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Diagnosis and Treatment of Vaginal Discharge Syndromes in Community Practice Settings.
Clin Infect Dis. 2020 Apr 30 [Online ahead of print]CI

Abstract

BACKGROUND

Although vaginal symptoms are common, diagnosis of bacterial vaginosis (BV), vulvovaginal candidiasis (VVC), and Trichomonas vaginalis (TV) is not standardized. Diagnostic approaches and appropriateness of treatment were evaluated for women with symptoms of vaginitis who were seeking care at community practice sites.

METHODS

Three hundred three symptomatic women, across 8 University of Pittsburgh Medical Center-affiliated clinics, were evaluated per standard office-based practice. Four of 5 vaginal swabs (1 cryopreserved) were collected for a US Food and Drug Administration-authorized nucleic acid amplification test (NAAT) for vaginitis/vaginosis diagnosis; Nugent scoring (BV); yeast culture (VVC); and a second NAAT (for TV). Two hundred ninety women had evaluable samples. Medical record extraction facilitated verification of treatments prescribed within 7 days of the index visit and return visit frequency within 90 days.

RESULTS

Women had a mean age of 29.4 ± 6.5 years, 90% were not pregnant, 79% were of white race, and 38% reported vaginitis treatment within the past month. Point-of-care tests, including vaginal pH (15%), potassium hydroxide/whiff (21%), and wet mount microscopy (17%), were rarely performed. Of the 170 women having a laboratory-diagnosed cause of vaginitis, 81 (47%) received 1 or more inappropriate prescriptions. Of the 120 women without BV, TV, or VVC, 41 (34%) were prescribed antibiotics and/or antifungals. Among women without infectious vaginitis, return visits for vaginitis symptoms were more common among women treated empirically compared to those not receiving treatment (9/41 vs 5/79, P = .02).

CONCLUSIONS

Within a community practice setting, 42% of women having vaginitis symptoms received inappropriate treatment. Women without infections who received empiric treatment were more likely have recurrent visits within 90 days.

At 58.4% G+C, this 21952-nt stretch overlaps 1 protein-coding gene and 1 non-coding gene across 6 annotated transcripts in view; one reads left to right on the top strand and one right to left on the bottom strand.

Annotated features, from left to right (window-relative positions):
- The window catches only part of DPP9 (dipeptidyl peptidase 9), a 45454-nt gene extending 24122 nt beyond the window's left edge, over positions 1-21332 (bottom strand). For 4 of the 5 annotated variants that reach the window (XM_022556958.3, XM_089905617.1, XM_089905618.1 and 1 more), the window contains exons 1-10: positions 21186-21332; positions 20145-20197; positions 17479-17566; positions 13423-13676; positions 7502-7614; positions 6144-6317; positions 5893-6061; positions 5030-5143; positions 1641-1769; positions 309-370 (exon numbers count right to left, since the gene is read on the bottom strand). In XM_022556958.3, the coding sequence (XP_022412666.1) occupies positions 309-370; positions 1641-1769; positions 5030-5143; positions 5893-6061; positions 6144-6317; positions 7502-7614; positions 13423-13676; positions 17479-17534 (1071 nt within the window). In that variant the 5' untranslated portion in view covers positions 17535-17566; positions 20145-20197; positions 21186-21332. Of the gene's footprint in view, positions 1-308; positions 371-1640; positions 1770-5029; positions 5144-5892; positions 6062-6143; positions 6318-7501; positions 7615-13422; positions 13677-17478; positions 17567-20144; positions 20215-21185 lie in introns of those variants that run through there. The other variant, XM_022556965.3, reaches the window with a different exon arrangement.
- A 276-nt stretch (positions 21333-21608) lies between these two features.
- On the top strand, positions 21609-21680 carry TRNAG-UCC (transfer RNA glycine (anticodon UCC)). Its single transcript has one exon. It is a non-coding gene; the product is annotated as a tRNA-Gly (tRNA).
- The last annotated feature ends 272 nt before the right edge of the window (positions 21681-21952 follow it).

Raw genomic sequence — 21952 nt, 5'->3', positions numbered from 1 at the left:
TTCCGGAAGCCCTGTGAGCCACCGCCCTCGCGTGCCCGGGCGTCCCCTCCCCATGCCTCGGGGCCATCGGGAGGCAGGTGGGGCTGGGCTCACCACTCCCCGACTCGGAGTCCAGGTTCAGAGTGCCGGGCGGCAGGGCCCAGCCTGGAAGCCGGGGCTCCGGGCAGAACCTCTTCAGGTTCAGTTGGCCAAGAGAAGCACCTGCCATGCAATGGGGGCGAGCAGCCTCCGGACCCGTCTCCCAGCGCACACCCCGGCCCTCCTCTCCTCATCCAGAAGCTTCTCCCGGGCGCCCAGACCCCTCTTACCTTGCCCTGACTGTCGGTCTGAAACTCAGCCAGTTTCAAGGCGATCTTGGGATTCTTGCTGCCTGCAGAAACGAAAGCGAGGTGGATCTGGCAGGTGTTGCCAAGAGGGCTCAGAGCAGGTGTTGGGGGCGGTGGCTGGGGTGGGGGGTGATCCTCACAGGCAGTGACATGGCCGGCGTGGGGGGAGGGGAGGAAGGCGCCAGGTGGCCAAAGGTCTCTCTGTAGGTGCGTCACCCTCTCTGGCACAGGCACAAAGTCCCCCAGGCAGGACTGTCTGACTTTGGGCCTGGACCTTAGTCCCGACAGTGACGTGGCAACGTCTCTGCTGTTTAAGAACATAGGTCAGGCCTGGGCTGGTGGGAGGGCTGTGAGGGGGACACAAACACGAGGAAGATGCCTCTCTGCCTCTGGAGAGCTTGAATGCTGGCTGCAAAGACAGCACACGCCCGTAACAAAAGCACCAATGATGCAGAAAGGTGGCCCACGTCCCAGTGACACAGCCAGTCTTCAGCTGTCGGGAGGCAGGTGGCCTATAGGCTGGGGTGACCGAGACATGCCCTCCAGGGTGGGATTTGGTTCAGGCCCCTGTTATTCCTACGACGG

CLINICAL TRIALS REGISTRATION

NCT03151928.

Authors+Show Affiliations

Magee-Womens Research Institute, Pittsburgh, Pennsylvania, USA. University of Pittsburgh School of Medicine, Magee-Womens Hospital, Pittsburgh, Pennsylvania, USA.Magee-Womens Research Institute, Pittsburgh, Pennsylvania, USA.Magee-Womens Research Institute, Pittsburgh, Pennsylvania, USA.University of Pittsburgh School of Medicine, Magee-Womens Hospital, Pittsburgh, Pennsylvania, USA.University of Pittsburgh School of Medicine, Magee-Womens Hospital, Pittsburgh, Pennsylvania, USA.Magee-Womens Research Institute, Pittsburgh, Pennsylvania, USA. University of Pittsburgh School of Medicine, Magee-Womens Hospital, Pittsburgh, Pennsylvania, USA.

Pub Type(s)

Journal Article

Language

eng

PubMed ID

32350529

Citation

Hillier, Sharon L., et al. "Diagnosis and Treatment of Vaginal Discharge Syndromes in Community Practice Settings." Clinical Infectious Diseases : an Official Publication of the Infectious Diseases Society of America, 2020.
Hillier SL, Austin M, Macio I, et al. Diagnosis and Treatment of Vaginal Discharge Syndromes in Community Practice Settings. Clin Infect Dis. 2020.